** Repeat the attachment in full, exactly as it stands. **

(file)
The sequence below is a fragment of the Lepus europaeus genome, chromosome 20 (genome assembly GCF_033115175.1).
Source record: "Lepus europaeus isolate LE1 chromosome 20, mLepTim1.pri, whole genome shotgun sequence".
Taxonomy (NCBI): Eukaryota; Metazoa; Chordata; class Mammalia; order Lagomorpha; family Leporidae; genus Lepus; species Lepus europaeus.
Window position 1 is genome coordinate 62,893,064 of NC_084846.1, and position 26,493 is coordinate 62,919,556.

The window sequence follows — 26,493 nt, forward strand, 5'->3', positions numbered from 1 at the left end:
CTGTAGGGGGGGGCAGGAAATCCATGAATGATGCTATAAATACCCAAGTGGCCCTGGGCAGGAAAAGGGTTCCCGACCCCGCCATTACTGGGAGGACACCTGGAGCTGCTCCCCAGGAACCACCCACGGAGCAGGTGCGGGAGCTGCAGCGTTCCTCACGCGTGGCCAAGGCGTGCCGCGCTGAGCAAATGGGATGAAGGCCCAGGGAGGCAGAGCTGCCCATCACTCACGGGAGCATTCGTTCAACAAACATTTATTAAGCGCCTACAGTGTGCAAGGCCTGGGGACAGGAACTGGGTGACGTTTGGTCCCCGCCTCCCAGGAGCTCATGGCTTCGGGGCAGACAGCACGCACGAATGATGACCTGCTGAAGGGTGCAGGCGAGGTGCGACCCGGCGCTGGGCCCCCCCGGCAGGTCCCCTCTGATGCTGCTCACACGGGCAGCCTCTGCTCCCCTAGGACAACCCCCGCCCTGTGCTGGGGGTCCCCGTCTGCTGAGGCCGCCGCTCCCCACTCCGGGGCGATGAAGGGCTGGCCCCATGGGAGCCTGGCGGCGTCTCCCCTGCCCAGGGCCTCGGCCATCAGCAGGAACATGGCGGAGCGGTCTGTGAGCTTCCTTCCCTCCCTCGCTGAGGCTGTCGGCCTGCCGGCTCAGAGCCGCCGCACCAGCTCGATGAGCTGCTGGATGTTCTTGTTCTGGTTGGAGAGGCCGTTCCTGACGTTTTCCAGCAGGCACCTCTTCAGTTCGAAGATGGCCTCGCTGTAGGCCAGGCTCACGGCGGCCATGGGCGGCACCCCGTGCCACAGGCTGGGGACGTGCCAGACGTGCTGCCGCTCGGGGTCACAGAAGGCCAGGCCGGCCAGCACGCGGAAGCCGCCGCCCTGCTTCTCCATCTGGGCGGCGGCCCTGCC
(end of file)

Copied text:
The sequence below is a fragment of the Lepus europaeus genome, chromosome 20 (genome assembly GCF_033115175.1).
Source record: "Lepus europaeus isolate LE1 chromosome 20, mLepTim1.pri, whole genome shotgun sequence".
Taxonomy (NCBI): Eukaryota; Metazoa; Chordata; class Mammalia; order Lagomorpha; family Leporidae; genus Lepus; species Lepus europaeus.
Window position 1 is genome coordinate 62,893,064 of NC_084846.1, and position 26,493 is coordinate 62,919,556.

The window sequence follows — 26,493 nt, forward strand, 5'->3', positions numbered from 1 at the left end:
CTGTAGGGGGGGGCAGGAAATCCATGAATGATGCTATAAATACCCAAGTGGCCCTGGGCAGGAAAAGGGTTCCCGACCCCGCCATTACTGGGAGGACACCTGGAGCTGCTCCCCAGGAACCACCCACGGAGCAGGTGCGGGAGCTGCAGCGTTCCTCACGCGTGGCCAAGGCGTGCCGCGCTGAGCAAATGGGATGAAGGCCCAGGGAGGCAGAGCTGCCCATCACTCACGGGAGCATTCGTTCAACAAACATTTATTAAGCGCCTACAGTGTGCAAGGCCTGGGGACAGGAACTGGGTGACGTTTGGTCCCCGCCTCCCAGGAGCTCATGGCTTCGGGGCAGACAGCACGCACGAATGATGACCTGCTGAAGGGTGCAGGCGAGGTGCGACCCGGCGCTGGGCCCCCCCGGCAGGTCCCCTCTGATGCTGCTCACACGGGCAGCCTCTGCTCCCCTAGGACAACCCCCGCCCTGTGCTGGGGGTCCCCGTCTGCTGAGGCCGCCGCTCCCCACTCCGGGGCGATGAAGGGCTGGCCCCATGGGAGCCTGGCGGCGTCTCCCCTGCCCAGGGCCTCGGCCATCAGCAGGAACATGGCGGAGCGGTCTGTGAGCTTCCTTCCCTCCCTCGCTGAGGCTGTCGGCCTGCCGGCTCAGAGCCGCCGCACCAGCTCGATGAGCTGCTGGATGTTCTTGTTCTGGTTGGAGAGGCCGTTCCTGACGTTTTCCAGCAGGCACCTCTTCAGTTCGAAGATGGCCTCGCTGTAGGCCAGGCTCACGGCGGCCATGGGCGGCACCCCGTGCCACAGGCTGGGGACGTGCCAGACGTGCTGCCGCTCGGGGTCACAGAAGGCCAGGCCGGCCAGCACGCGGAAGCCGCCGCCCTGCTTCTCCATCTGGGCGGCGGCCCTGCC